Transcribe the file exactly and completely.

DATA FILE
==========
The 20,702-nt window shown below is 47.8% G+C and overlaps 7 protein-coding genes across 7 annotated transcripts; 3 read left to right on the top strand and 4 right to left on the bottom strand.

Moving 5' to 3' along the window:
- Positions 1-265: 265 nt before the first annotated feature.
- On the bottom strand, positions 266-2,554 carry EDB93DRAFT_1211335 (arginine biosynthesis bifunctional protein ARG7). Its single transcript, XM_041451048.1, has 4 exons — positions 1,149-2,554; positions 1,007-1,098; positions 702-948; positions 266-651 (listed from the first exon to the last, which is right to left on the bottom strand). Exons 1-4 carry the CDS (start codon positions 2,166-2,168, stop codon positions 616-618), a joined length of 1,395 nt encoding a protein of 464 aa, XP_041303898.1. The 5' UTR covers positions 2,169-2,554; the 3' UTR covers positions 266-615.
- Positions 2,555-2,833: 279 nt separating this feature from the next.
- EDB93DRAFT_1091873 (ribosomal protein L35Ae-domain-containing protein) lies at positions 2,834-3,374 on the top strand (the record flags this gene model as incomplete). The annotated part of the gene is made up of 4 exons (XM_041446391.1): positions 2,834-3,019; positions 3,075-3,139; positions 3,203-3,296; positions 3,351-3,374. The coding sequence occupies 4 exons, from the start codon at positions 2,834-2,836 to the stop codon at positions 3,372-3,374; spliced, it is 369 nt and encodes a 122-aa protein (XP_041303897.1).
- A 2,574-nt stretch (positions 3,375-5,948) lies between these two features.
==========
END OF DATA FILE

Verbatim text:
The 20,702-nt window shown below is 47.8% G+C and overlaps 7 protein-coding genes across 7 annotated transcripts; 3 read left to right on the top strand and 4 right to left on the bottom strand.

Moving 5' to 3' along the window:
- Positions 1-265: 265 nt before the first annotated feature.
- On the bottom strand, positions 266-2,554 carry EDB93DRAFT_1211335 (arginine biosynthesis bifunctional protein ARG7). Its single transcript, XM_041451048.1, has 4 exons — positions 1,149-2,554; positions 1,007-1,098; positions 702-948; positions 266-651 (listed from the first exon to the last, which is right to left on the bottom strand). Exons 1-4 carry the CDS (start codon positions 2,166-2,168, stop codon positions 616-618), a joined length of 1,395 nt encoding a protein of 464 aa, XP_041303898.1. The 5' UTR covers positions 2,169-2,554; the 3' UTR covers positions 266-615.
- Positions 2,555-2,833: 279 nt separating this feature from the next.
- EDB93DRAFT_1091873 (ribosomal protein L35Ae-domain-containing protein) lies at positions 2,834-3,374 on the top strand (the record flags this gene model as incomplete). The annotated part of the gene is made up of 4 exons (XM_041446391.1): positions 2,834-3,019; positions 3,075-3,139; positions 3,203-3,296; positions 3,351-3,374. The coding sequence occupies 4 exons, from the start codon at positions 2,834-2,836 to the stop codon at positions 3,372-3,374; spliced, it is 369 nt and encodes a 122-aa protein (XP_041303897.1).
- A 2,574-nt stretch (positions 3,375-5,948) lies between these two features.